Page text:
Slumping commodity prices and lower tax receipts will see Australia's budget deficit balloon to Aus$37.4 billion (US$27.2 billion) this year, Treasurer Scott Morrison said Tuesday as he downgraded economic growth forecasts.
Australia's resources-driven economy has enjoyed more than 20 years of growth but it is now transitioning out of an unprecedented mining investment boom, and the going has been bumpy with revenues under pressure.
The conservative government's mid-year economic update showed the deficit this financial year will blow out from the Aus$35.1 billion forecast in the May budget, when Joe Hockey was treasurer.
This is largely due to falling commodity prices, especially iron ore which accounts for a large part of the nation's export income and now stands at around US$38 per tonne -- US$10 lower than the average predicted in May.
Slow wages growth also contributed, hammering tax receipts.
The government had previously aimed to return the budget to balance in 2019-20, but has now pushed this back a year.
Economic growth is projected to come in at "a more realistic" 2.5 percent in 2015/16, a quarter of a percentage point lower than the previous estimate, and is expected to be 2.75 percent in 2016/17 -- a significant deterioration from the 3.25 percent forecast in May.
However, unemployment forecasts rebounded in one of the few bright spots, with the jobless rate set to peak at six percent next year instead of the previously expected 6.5 percent.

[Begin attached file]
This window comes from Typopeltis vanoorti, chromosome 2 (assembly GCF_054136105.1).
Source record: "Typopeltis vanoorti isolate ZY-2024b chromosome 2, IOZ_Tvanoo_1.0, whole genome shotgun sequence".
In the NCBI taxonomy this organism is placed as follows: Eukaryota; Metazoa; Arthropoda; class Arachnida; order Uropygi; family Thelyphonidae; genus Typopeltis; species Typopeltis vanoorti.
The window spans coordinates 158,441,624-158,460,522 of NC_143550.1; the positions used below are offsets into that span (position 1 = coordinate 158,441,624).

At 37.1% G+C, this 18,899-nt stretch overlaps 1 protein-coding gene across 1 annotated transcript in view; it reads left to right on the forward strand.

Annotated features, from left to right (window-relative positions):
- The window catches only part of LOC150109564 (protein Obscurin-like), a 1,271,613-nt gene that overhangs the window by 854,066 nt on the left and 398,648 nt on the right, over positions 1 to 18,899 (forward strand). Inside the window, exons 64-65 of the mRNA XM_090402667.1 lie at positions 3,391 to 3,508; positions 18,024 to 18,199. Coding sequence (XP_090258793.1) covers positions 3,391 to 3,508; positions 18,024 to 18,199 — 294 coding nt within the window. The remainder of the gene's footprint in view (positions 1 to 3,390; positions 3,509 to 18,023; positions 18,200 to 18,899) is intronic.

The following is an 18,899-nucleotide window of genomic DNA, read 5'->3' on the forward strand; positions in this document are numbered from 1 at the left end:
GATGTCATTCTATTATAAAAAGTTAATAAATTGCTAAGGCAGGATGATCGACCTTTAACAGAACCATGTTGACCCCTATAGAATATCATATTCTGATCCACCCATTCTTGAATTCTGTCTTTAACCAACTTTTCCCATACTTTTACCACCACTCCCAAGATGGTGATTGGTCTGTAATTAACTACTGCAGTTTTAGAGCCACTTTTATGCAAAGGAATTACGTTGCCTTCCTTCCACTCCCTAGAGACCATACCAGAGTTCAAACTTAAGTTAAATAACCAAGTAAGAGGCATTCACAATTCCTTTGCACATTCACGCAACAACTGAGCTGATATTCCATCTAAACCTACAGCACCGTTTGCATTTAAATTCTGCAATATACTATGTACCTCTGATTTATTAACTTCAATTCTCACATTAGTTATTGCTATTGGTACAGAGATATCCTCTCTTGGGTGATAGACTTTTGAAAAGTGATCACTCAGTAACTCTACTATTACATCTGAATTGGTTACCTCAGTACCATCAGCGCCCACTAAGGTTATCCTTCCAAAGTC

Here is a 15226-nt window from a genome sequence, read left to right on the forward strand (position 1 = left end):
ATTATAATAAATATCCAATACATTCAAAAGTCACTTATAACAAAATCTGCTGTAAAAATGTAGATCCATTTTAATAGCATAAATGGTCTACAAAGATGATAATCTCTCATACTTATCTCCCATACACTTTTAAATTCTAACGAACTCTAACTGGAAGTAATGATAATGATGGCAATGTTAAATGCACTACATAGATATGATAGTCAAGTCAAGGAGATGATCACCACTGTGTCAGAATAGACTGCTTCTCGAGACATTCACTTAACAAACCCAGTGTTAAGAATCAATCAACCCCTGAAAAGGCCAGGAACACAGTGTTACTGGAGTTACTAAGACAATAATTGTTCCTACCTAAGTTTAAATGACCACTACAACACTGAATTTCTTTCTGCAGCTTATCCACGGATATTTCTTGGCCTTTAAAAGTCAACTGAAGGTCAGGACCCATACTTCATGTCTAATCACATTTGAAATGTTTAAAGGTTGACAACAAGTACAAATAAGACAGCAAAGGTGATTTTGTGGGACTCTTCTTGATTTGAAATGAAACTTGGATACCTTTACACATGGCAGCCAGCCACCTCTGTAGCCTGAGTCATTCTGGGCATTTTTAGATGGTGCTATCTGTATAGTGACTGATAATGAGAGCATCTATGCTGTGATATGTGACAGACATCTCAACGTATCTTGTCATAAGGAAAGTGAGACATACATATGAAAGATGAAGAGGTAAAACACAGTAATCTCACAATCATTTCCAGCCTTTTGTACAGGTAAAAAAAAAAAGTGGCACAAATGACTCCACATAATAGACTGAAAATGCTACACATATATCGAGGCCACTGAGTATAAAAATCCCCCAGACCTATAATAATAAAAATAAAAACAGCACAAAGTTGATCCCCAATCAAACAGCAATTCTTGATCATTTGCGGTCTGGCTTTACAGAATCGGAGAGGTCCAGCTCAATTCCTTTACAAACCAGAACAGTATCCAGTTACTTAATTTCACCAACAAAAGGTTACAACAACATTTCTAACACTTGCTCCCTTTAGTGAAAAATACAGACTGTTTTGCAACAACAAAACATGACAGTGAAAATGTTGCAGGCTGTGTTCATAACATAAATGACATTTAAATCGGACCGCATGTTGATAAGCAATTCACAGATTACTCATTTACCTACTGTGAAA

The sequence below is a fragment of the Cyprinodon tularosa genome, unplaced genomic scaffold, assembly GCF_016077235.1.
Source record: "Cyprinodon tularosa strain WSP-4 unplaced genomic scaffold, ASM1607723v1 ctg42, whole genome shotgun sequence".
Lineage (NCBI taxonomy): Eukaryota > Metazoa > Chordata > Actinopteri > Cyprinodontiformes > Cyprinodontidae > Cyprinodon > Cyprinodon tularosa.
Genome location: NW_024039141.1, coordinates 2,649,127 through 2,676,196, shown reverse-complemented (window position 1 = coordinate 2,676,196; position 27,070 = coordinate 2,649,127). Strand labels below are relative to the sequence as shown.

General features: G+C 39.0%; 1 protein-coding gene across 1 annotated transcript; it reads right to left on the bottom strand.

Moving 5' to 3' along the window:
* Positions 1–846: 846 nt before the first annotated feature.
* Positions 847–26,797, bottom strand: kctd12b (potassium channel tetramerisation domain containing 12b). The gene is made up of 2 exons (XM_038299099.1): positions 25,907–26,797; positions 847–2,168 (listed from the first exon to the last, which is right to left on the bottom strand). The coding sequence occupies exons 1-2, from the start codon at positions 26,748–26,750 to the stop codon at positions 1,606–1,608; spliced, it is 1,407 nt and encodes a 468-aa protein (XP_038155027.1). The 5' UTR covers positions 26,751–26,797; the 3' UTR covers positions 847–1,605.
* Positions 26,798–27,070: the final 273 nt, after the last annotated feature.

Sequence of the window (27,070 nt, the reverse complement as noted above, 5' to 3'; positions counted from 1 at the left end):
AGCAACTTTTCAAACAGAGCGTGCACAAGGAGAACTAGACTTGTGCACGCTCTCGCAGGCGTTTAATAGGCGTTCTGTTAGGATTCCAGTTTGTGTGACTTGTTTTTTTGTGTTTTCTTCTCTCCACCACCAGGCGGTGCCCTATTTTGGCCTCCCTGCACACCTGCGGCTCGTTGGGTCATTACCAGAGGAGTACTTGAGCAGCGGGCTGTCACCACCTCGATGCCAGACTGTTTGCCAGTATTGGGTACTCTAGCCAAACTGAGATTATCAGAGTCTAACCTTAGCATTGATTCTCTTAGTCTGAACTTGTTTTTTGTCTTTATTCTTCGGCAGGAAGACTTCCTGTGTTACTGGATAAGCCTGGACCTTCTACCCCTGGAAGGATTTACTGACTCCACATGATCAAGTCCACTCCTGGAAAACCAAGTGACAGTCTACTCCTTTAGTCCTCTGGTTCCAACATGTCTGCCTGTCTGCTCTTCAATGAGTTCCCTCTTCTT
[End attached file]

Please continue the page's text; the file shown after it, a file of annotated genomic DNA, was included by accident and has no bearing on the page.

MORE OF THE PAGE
- 'Budget disappointment' -
"Despite revenue writedowns of Aus$34 billion caused by falling commodity prices, a declining terms of trade, weaker global growth and the adoption of more realistic domestic growth outlook, we continue patiently and responsibly on the path to budget balance," said Morrison.
"I want to stress those words: Patiently and responsibly.
"We need to take a safe and careful route and one that does not put at risk our jobs and growth," he added.
"Our plan is straightforward -- responsibly restraining expenditure while supporting economic growth to lift revenues."
HSBC chief economist Paul Bloxham said the mid-year update repeated the "pattern of continued budget disappointment".
"There will be a formidable challenge in terms of getting back to an eventual budget surplus," he said. "A lot can happen between now and 2020/21 -- anything can happen."
Morrison said major savings on welfare cheats and changes to family day care and aged care would help offset much of the new spending since the budget, including Prime Minister Malcolm Turnbull's recently announced innovation agenda and an increased humanitarian refugee intake.
ANZ said in a research note the government had rightly taken remedial steps to offset new policy expenditure with savings.
"The government has not fully offset softer revenue though, which is why the deficit widens," it said.
"At a time when national income is being damaged by softening commodity prices, this is likely a wise course of action. To have tightened fiscal policy or even left it in neutral would have placed most of the burden of lower commodity prices on the private sector."